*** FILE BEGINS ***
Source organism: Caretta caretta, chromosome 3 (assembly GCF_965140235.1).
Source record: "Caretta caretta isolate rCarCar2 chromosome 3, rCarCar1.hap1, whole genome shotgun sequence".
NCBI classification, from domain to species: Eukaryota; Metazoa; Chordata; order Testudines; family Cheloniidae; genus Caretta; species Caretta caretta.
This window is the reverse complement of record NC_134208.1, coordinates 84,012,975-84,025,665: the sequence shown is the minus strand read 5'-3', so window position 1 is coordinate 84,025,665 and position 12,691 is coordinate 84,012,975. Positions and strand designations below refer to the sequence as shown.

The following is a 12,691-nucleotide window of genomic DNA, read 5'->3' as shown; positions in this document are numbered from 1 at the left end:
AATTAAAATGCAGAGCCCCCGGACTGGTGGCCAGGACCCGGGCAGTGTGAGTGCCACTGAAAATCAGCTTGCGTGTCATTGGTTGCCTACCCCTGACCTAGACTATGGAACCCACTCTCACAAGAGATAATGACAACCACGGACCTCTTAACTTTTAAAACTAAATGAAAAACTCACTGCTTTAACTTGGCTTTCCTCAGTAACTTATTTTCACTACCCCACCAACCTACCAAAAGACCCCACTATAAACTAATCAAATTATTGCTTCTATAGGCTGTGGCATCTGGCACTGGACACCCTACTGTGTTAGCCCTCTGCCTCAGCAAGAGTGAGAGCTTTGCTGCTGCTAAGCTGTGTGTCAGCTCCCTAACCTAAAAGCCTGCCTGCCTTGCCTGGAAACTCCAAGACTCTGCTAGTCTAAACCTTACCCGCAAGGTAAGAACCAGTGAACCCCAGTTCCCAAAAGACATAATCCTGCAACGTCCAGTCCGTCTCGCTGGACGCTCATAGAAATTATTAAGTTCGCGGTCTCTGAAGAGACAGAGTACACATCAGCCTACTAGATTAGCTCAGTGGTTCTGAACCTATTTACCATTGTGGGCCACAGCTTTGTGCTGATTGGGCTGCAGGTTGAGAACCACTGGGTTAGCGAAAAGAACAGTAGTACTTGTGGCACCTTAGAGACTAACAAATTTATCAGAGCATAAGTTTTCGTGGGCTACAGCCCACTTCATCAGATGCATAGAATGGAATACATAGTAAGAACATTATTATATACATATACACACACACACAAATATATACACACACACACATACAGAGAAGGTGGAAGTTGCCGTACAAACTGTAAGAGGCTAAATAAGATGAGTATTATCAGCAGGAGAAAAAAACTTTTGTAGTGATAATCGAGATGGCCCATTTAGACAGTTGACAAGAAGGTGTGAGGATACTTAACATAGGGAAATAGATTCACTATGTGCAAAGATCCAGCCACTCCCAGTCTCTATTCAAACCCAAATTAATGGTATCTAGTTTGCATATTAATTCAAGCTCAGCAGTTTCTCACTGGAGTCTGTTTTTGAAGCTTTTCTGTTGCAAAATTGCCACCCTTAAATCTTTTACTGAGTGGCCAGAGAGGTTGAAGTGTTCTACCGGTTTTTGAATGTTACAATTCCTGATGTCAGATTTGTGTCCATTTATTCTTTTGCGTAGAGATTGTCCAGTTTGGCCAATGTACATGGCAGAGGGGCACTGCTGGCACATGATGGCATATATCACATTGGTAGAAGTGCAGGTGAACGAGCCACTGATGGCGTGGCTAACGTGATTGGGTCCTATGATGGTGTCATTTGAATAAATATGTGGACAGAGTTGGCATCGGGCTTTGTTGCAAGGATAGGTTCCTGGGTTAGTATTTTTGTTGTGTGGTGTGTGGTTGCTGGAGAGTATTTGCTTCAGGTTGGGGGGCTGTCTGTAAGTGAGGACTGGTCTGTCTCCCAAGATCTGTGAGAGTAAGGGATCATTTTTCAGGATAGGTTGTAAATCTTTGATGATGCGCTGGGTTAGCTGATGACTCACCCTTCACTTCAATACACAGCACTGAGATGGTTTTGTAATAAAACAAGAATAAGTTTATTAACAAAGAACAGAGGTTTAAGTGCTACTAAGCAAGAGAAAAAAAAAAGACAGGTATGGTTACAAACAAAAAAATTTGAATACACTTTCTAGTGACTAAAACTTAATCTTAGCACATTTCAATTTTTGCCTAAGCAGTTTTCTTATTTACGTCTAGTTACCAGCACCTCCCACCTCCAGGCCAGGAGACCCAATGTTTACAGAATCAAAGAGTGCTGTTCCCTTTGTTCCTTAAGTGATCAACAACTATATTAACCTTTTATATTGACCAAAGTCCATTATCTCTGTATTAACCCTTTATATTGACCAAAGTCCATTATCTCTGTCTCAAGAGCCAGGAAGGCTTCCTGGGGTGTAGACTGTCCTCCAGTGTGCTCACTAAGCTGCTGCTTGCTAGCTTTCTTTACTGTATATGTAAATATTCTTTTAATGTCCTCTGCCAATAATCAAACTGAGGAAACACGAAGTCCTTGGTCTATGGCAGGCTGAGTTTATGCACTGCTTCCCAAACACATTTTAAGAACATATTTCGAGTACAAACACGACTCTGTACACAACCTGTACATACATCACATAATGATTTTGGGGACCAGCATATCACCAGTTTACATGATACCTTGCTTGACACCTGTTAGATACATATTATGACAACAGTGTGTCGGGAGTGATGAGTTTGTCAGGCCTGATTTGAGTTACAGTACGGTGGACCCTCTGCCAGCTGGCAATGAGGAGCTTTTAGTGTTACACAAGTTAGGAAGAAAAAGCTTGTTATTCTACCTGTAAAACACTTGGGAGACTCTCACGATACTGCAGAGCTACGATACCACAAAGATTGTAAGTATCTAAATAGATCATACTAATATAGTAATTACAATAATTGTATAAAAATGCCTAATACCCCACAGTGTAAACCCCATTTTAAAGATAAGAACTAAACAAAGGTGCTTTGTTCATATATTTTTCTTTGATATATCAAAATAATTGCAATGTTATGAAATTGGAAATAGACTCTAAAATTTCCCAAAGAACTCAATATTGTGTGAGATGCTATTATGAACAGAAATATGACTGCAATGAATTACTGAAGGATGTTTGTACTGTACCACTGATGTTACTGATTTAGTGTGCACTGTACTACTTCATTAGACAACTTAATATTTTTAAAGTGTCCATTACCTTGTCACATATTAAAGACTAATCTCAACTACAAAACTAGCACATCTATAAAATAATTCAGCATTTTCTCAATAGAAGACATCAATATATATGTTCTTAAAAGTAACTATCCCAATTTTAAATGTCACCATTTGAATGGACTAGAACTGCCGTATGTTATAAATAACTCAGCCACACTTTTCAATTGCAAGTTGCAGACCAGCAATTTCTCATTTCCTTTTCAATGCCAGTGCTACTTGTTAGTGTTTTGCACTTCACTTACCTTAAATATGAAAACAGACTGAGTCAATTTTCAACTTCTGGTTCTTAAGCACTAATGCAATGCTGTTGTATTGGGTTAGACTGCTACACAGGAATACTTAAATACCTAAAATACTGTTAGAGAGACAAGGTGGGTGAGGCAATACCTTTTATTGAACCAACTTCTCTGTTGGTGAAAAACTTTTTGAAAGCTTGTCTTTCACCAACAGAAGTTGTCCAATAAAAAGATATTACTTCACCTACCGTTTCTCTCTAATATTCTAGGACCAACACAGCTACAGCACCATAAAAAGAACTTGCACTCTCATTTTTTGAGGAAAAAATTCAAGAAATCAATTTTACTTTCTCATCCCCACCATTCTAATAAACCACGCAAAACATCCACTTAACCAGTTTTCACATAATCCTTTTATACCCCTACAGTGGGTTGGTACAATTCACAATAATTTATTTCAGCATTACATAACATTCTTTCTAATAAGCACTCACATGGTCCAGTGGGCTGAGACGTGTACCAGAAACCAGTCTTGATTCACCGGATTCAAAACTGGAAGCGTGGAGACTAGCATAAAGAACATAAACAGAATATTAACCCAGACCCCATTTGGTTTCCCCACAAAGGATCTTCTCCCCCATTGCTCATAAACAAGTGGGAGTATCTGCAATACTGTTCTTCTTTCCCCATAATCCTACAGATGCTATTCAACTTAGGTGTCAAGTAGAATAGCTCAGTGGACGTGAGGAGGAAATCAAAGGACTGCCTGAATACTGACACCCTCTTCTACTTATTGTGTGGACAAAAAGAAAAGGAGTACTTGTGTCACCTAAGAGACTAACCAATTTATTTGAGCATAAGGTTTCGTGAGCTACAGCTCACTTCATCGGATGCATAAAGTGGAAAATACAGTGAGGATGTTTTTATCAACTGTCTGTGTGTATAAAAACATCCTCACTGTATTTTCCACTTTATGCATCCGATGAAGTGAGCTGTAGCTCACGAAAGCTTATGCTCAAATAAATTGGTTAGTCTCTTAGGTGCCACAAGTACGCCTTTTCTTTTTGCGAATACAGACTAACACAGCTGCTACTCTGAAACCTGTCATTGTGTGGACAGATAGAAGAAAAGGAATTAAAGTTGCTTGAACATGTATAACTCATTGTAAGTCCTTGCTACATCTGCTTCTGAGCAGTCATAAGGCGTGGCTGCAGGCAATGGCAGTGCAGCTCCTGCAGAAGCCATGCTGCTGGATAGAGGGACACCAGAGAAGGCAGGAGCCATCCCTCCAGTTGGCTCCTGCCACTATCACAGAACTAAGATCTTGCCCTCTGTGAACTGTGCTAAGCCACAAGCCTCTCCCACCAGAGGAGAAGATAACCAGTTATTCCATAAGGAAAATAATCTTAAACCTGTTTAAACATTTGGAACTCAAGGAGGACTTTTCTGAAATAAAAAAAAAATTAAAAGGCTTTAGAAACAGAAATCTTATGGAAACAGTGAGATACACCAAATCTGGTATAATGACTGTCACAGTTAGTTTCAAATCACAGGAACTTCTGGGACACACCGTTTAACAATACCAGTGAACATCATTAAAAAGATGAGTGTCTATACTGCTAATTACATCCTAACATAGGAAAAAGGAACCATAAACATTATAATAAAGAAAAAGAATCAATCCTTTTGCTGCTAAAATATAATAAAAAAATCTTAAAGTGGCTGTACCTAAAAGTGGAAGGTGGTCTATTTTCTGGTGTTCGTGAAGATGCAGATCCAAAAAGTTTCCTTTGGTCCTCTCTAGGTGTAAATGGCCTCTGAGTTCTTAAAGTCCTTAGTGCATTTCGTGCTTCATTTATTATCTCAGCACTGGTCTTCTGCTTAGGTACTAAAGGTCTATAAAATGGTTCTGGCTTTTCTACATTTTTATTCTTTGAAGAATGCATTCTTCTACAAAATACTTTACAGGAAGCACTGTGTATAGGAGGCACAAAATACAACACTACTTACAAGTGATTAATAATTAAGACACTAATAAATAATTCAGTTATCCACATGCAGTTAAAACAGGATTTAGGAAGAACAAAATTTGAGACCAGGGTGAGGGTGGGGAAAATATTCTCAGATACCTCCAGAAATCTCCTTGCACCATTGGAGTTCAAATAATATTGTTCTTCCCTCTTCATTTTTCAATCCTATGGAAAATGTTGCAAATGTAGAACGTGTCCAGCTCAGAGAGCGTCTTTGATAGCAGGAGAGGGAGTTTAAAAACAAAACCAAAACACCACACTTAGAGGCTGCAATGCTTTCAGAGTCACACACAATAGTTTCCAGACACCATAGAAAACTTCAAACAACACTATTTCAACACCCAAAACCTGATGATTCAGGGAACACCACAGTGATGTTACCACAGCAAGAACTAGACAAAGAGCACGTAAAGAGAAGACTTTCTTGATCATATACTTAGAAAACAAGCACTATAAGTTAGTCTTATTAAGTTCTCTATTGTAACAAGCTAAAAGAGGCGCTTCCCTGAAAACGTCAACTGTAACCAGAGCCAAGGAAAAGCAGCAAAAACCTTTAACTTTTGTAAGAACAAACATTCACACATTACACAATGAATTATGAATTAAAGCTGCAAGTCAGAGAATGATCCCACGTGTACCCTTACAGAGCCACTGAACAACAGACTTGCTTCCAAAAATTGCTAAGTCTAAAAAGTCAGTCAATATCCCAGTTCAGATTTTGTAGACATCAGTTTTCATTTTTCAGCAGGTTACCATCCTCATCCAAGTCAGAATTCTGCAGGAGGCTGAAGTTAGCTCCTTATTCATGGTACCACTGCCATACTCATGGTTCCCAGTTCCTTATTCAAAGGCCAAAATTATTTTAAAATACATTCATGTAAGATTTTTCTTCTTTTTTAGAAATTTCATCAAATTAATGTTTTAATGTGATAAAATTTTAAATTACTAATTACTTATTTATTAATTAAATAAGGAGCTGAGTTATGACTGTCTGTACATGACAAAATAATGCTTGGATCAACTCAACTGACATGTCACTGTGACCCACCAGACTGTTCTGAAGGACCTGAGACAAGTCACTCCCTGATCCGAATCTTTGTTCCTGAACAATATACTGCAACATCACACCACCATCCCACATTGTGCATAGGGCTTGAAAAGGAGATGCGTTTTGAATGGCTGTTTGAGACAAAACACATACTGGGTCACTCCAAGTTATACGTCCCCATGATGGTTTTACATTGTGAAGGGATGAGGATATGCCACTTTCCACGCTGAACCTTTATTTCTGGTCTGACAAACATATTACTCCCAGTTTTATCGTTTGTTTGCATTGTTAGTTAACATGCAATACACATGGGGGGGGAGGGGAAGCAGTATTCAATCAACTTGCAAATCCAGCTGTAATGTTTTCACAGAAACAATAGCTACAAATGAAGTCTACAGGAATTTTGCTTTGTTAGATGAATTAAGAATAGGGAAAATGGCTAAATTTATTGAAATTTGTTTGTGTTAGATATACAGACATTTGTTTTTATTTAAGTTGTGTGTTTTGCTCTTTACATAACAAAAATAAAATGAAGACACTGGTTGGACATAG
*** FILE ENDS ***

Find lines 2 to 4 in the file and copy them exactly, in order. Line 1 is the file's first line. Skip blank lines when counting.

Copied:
Source record: "Caretta caretta isolate rCarCar2 chromosome 3, rCarCar1.hap1, whole genome shotgun sequence".
NCBI classification, from domain to species: Eukaryota; Metazoa; Chordata; order Testudines; family Cheloniidae; genus Caretta; species Caretta caretta.
This window is the reverse complement of record NC_134208.1, coordinates 84,012,975-84,025,665: the sequence shown is the minus strand read 5'-3', so window position 1 is coordinate 84,025,665 and position 12,691 is coordinate 84,012,975. Positions and strand designations below refer to the sequence as shown.